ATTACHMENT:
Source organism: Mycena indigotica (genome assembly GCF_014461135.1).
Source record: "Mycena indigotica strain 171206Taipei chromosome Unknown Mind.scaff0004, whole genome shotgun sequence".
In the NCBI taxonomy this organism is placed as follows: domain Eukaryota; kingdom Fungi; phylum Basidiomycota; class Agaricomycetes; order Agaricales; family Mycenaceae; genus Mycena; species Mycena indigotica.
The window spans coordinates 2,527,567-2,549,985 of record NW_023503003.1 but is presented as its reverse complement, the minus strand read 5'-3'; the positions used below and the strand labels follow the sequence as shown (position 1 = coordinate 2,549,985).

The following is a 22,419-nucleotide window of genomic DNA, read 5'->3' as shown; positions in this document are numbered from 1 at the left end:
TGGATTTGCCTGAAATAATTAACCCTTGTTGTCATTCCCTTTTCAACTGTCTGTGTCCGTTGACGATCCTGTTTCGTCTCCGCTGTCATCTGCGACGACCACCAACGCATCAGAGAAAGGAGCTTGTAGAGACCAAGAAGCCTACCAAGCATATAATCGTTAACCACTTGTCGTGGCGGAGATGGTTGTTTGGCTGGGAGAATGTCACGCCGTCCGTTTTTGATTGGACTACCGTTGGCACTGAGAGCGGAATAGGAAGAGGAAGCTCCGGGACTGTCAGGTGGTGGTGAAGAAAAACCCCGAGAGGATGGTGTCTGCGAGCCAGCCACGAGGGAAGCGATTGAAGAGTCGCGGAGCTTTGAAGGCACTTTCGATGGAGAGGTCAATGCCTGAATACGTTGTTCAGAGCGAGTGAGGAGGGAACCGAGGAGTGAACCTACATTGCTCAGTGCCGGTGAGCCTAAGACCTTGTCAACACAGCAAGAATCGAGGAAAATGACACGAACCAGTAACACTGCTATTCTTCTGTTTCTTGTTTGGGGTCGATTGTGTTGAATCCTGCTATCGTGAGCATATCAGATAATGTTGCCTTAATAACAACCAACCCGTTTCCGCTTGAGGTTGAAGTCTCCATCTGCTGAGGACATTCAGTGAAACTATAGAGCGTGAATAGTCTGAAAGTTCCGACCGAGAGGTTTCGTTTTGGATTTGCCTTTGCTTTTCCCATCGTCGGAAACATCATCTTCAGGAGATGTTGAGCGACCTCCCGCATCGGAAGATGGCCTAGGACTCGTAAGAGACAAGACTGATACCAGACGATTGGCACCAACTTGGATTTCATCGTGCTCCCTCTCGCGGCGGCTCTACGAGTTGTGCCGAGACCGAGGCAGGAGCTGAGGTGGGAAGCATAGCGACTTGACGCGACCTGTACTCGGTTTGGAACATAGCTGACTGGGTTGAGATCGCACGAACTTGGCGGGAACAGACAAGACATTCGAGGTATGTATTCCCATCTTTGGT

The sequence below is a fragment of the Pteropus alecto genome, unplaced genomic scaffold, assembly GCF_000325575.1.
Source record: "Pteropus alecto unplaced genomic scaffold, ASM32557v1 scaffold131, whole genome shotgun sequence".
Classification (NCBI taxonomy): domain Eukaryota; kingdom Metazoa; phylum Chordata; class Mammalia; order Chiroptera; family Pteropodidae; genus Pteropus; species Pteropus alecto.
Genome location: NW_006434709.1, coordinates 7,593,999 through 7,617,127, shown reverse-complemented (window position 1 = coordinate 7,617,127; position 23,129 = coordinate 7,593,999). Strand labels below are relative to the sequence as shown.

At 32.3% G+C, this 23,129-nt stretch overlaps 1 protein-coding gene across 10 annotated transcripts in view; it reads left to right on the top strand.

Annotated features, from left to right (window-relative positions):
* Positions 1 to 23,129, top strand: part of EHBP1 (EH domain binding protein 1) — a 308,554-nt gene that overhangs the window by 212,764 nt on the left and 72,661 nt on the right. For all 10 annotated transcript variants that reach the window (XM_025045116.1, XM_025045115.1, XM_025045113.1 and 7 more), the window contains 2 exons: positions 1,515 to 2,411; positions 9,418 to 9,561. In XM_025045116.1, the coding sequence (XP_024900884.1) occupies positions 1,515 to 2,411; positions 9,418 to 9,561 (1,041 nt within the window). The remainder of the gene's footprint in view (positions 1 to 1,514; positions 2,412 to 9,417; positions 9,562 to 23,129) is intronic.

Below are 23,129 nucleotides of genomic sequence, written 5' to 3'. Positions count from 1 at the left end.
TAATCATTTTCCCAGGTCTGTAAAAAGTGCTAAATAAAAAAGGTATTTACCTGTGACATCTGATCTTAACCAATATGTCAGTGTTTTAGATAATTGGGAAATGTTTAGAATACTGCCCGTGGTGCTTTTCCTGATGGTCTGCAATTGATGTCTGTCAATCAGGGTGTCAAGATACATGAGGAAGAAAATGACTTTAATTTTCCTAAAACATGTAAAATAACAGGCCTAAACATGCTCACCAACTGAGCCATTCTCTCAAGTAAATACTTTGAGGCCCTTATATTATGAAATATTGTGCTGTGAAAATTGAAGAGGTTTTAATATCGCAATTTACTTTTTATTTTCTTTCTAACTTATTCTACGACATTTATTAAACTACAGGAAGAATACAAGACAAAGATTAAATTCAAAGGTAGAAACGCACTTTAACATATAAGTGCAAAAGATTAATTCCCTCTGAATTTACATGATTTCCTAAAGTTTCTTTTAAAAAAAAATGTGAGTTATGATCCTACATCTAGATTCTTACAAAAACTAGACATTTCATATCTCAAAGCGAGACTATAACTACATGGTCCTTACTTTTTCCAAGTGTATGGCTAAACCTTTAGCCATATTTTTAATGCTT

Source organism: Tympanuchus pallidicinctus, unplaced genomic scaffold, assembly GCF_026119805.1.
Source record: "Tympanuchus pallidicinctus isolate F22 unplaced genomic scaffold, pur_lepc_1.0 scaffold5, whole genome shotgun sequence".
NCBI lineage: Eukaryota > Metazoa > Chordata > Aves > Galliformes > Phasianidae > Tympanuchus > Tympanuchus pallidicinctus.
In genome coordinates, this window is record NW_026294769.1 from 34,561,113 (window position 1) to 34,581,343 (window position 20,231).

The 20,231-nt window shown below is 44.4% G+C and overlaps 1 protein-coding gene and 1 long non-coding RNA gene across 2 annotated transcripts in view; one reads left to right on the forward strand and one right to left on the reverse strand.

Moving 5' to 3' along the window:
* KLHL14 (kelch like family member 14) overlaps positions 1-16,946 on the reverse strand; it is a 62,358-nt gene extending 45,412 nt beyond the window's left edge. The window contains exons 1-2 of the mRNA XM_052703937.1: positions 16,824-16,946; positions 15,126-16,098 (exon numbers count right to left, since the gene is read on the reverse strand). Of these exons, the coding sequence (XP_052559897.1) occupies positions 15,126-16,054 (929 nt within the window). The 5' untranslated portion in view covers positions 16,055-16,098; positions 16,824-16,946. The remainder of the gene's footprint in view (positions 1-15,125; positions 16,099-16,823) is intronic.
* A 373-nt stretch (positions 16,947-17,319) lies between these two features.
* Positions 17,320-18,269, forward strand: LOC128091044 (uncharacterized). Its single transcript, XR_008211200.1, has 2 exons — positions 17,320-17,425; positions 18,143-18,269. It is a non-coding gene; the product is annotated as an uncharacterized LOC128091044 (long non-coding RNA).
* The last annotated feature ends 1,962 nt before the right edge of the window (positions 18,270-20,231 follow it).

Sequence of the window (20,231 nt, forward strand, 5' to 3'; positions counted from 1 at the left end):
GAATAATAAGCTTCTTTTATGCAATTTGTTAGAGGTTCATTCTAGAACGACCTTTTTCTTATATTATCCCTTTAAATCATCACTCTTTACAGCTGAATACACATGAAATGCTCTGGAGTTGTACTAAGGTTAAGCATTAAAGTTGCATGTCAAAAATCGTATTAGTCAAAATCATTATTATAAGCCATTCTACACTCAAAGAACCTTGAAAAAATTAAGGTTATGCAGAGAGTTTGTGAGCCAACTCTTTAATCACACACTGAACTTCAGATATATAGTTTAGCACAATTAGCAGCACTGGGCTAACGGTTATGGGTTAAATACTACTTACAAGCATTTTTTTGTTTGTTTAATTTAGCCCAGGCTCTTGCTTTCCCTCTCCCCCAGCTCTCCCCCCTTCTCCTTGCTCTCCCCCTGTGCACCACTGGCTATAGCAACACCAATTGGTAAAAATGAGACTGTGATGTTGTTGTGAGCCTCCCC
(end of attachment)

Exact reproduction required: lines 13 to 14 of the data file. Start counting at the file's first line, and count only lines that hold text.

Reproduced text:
* Positions 1 to 23,129, top strand: part of EHBP1 (EH domain binding protein 1) — a 308,554-nt gene that overhangs the window by 212,764 nt on the left and 72,661 nt on the right. For all 10 annotated transcript variants that reach the window (XM_025045116.1, XM_025045115.1, XM_025045113.1 and 7 more), the window contains 2 exons: positions 1,515 to 2,411; positions 9,418 to 9,561. In XM_025045116.1, the coding sequence (XP_024900884.1) occupies positions 1,515 to 2,411; positions 9,418 to 9,561 (1,041 nt within the window). The remainder of the gene's footprint in view (positions 1 to 1,514; positions 2,412 to 9,417; positions 9,562 to 23,129) is intronic.

Below are 23,129 nucleotides of genomic sequence, written 5' to 3'. Positions count from 1 at the left end.